In second stage, founders are trying to transition from entrepreneur to leader. This is no easy task because leadership is complex and about influencing the behavior of others.
A classic framework for understanding influence was introduced by John French and Bertram Raven in 1959. These two social psychologists initially described five sources of social power — legitimate, reward, coercive, expertise and referential — then later added informational power as a sixth component. Below is a quick explanation of each, along with my take on how they apply to second-stage entrepreneurs:
Legitimate — This power results from holding a title or position of authority. For most people, this influence is temporary; they only wield power as long as they hold their position. Yet second-stage entrepreneurs typically have a different role and time horizon than many corporate leaders. As long as they hold primary equity of the company, they can control direction of the organization, what is done and not done, and what resources are allocated.
Experience shows many examples of how people with legitimate power are not effective without the other powers. Subordinates “have” to respect this power mainly due to the status attached to the leader’s position, but it’s limited on its own.
Rewards — This power revolves around the notion of giving some sort of compensation for desired behavior. Once again, owners of second-stage companies tend to have more latitude than other people in management positions because they have more control over budgets, bonus structure or how compensation changes. At the same time, their ability to follow through on monetary rewards could be thwarted by unexpected changes in the market, customers or other external forces.
It’s important to note that monetary rewards are probably the most expensive way to motivate employees. In contrast, giving praise or recognition costs less and has longer-lasting impact. A couple of other ideas: Give employees a wide degree of autonomy or opportunities for professional development.
Coercion — This is a darker power that elicits compliance from force and threats of punishment. Granted, sometimes you have to resort to coercion; for example, someone may be in physical danger or underperforming and harming the performance of the team. But wielding it too often will create a toxic environment in the workforce. Be careful when you use it and whom you use it on — certainly not with your top performers. (Micromanaging could also be considered a form of coercion because employees can perceive it as punitive; micromanaging implies that they don’t know how to do their jobs.)
Informational — This power is about the ability to access or control information that other people need. I believe that information flow is the lifeblood of any organization, and although many business leaders claim to have open-book policies, in reality, they don’t really practice it. In contrast, enlightened leaders will tell everyone within their firm what’s going on.
Leaders also need to watch out to make sure staff members at all levels are passing relevant information back and forth. Information must flow freely between different departments within your company to prevent silos from forming.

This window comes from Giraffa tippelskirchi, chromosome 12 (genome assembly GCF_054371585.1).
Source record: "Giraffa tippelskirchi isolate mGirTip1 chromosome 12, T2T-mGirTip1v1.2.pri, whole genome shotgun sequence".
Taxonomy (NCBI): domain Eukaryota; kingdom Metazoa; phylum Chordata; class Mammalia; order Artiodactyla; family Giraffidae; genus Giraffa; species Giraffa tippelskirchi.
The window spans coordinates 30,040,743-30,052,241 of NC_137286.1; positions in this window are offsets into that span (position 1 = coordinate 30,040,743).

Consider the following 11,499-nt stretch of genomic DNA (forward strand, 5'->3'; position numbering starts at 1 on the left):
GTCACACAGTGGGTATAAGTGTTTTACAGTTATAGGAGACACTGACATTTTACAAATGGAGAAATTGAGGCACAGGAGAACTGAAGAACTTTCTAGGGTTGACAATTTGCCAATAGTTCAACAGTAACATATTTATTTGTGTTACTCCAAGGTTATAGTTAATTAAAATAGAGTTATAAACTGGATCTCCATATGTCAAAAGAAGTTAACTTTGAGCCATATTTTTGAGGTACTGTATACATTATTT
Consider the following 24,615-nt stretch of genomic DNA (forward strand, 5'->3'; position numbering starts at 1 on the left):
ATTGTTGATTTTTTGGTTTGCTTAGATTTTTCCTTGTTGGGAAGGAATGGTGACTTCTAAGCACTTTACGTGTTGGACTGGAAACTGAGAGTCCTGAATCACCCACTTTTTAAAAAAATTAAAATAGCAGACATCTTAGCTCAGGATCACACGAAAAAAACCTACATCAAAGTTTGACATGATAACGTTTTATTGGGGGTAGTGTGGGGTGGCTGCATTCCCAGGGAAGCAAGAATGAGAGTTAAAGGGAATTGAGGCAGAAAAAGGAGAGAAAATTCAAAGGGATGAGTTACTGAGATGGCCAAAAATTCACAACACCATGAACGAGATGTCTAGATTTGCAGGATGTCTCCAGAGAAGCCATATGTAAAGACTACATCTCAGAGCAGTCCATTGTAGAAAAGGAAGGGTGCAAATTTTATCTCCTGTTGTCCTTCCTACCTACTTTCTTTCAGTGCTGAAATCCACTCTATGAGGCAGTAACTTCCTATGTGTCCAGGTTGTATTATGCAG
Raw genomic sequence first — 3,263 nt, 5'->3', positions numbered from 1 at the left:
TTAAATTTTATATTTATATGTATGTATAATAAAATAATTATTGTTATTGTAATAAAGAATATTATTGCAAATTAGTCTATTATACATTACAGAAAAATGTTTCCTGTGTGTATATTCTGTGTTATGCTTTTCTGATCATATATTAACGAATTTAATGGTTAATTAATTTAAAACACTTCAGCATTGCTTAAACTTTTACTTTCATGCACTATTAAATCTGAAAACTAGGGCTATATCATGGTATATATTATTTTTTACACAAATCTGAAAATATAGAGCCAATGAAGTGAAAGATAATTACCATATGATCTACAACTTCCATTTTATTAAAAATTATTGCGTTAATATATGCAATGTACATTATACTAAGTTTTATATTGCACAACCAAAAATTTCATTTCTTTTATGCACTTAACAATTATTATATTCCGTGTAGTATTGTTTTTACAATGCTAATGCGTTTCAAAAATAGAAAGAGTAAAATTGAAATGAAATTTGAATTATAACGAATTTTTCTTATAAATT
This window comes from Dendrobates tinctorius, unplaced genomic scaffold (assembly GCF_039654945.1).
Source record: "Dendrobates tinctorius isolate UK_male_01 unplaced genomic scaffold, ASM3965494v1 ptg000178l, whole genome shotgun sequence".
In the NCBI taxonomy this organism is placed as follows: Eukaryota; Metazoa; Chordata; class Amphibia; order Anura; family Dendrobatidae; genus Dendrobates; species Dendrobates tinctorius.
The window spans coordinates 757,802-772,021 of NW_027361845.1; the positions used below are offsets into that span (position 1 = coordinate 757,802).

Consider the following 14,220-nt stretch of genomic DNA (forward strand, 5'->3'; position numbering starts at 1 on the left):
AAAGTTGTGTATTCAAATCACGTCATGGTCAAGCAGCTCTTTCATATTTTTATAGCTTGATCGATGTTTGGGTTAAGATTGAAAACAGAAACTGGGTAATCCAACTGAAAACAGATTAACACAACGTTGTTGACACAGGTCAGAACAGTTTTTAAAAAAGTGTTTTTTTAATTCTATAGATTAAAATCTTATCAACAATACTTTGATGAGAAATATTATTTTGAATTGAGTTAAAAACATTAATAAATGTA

Expertise — This power comes from having special knowledge or skills. For second-stagers, expertise usually originates from the technical work they did before founding the company. Yet as they move through second stage, relying on technical expertise could backfire and keep them working in the business instead of on it. Second-stagers need to hire people who not only have other expertise but also who can replace them in their particular technical skill set. This is what enables a founder to advance as a leader, to work on strategic issues and become a coach and visionary.
Referential —Having referential power means people like you or want to be like you. Followers respect you — even when you aren’t present.
Movie stars, artists and celebrities typically have referential power. For business leaders, I think this is the highest of power because it’s something you can’t demand. It doesn’t revolve around your position but rather, is about how other people feel about you personally. They want your approval; they want to be around you. It’s like a gravity field. People will do things and be motivated simply by the presence of the leader.
Some suggestions for earning referential power in the workplace:
- Help others find meaning in their work. Human beings are not only creatures of habit, but creatures of meaning. We want to understand why we are doing things, why it matters. (This is one of the reasons it’s important to create a purpose statement for your organization.)
- Articulate what your values are and then follow them under all circumstances. You’ve got to walk the talk; otherwise you’re destroying your credibility.
- Have compassion for other people in your organization; understand that they have stress outside the workplace.
- Be humble and forgive your employees — and yourself — when something goes wrong.
I also think that referential power comes from using the other powers correctly. Almost anyone who is new to being a leader frequently defaults to using force too often or inappropriately. Although force may elicit compliance in the short run, it ultimately alienates your staff. Be aware of what powers you are using — and how they are affecting others.
(Published Oct. 18, 2016)